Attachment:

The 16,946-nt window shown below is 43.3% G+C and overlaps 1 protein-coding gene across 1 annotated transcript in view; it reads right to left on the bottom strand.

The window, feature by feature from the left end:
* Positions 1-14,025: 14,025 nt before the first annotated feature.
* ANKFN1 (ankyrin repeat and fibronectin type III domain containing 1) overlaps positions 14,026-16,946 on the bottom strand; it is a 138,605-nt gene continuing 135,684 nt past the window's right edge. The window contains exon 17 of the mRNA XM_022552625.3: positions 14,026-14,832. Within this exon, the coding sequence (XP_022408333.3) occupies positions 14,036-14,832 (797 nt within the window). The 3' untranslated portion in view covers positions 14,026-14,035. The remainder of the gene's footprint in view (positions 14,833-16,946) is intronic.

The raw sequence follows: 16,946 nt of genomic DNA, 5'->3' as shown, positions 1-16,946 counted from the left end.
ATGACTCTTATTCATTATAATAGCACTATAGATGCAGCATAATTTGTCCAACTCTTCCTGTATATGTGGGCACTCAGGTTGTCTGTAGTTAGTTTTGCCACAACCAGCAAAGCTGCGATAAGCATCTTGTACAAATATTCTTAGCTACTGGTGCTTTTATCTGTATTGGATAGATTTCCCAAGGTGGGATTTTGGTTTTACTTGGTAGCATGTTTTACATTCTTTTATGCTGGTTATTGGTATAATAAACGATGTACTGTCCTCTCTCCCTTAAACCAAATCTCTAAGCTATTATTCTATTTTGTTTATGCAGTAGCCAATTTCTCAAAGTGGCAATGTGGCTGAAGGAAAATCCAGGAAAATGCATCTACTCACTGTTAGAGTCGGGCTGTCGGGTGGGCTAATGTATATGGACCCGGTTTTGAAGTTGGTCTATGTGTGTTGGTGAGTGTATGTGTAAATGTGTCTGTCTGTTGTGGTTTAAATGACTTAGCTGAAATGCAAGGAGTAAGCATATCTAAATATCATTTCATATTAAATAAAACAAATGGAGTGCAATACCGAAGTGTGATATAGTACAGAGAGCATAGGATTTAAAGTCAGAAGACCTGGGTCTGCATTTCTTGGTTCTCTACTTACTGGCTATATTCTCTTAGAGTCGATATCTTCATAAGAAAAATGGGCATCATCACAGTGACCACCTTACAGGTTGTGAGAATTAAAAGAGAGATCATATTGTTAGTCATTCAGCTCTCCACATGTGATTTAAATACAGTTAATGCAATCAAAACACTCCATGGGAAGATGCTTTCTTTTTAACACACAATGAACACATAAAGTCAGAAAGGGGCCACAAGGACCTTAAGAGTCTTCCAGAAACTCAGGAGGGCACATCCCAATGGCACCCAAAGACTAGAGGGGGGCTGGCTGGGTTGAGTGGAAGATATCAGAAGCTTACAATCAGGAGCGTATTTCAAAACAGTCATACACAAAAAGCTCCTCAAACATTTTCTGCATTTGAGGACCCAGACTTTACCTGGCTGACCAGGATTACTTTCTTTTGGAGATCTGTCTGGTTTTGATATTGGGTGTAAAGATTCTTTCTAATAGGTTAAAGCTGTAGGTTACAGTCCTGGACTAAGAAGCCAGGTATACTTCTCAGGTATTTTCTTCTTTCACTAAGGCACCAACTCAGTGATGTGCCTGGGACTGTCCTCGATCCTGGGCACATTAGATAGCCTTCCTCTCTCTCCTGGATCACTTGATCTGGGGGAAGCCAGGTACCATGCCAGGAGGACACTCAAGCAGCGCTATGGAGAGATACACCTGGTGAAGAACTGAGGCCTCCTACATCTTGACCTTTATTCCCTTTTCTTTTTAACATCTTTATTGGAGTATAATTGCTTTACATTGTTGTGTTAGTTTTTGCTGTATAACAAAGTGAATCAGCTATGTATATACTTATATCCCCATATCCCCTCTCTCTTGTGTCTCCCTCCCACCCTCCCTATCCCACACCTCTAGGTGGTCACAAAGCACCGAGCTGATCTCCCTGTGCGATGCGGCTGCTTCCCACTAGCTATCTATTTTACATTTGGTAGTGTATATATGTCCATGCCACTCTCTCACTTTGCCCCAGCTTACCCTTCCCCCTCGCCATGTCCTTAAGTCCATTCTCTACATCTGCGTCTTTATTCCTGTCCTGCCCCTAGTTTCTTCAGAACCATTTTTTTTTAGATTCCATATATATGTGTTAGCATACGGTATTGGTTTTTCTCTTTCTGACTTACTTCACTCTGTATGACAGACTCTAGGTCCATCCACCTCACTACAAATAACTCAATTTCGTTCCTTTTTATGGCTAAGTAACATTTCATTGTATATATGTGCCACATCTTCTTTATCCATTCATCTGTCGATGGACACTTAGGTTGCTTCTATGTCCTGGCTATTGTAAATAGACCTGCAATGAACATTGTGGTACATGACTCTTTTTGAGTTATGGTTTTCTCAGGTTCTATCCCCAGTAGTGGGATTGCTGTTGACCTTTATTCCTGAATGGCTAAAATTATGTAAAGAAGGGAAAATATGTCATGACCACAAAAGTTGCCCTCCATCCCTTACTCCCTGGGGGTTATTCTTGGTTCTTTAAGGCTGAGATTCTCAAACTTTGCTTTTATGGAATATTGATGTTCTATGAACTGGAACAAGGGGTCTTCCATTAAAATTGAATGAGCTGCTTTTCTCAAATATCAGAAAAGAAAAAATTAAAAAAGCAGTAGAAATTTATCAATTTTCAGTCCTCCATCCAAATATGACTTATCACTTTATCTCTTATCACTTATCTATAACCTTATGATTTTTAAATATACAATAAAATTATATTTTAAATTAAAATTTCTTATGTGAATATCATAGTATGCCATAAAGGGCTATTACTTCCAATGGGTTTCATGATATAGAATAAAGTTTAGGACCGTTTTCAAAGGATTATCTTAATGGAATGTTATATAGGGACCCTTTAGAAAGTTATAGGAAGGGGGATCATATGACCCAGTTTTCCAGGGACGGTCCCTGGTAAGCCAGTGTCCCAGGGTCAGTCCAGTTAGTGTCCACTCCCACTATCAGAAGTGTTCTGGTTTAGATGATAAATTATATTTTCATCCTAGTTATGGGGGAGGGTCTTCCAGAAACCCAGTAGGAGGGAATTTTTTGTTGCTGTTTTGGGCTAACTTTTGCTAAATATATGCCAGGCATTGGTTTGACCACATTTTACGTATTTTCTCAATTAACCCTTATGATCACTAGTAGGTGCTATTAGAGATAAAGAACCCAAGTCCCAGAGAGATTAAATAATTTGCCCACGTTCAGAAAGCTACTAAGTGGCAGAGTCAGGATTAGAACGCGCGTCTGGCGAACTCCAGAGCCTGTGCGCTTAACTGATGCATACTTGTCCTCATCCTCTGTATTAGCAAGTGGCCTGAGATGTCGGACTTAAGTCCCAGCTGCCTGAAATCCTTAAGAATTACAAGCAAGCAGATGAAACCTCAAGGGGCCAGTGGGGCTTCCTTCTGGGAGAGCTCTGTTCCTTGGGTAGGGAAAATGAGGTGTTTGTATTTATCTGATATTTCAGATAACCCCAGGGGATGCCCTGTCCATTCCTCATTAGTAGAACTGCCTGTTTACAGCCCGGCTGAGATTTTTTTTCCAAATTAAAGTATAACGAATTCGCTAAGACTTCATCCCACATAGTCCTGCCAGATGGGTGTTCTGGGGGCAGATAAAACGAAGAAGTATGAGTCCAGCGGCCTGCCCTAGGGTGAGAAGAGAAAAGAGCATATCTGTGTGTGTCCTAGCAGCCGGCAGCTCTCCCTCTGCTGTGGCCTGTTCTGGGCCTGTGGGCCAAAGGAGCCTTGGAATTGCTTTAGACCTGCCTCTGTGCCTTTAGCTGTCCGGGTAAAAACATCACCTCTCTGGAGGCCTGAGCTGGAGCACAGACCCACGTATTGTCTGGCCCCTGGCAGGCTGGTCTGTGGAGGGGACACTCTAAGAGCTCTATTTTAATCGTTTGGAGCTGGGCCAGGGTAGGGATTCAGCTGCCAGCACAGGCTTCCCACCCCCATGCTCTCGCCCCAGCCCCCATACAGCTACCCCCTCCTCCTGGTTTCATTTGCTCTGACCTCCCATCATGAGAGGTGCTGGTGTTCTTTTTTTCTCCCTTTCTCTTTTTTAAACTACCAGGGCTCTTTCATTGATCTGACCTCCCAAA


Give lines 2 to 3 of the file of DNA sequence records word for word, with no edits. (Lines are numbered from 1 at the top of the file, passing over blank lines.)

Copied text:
The window, feature by feature from the left end:
* Positions 1-14,025: 14,025 nt before the first annotated feature.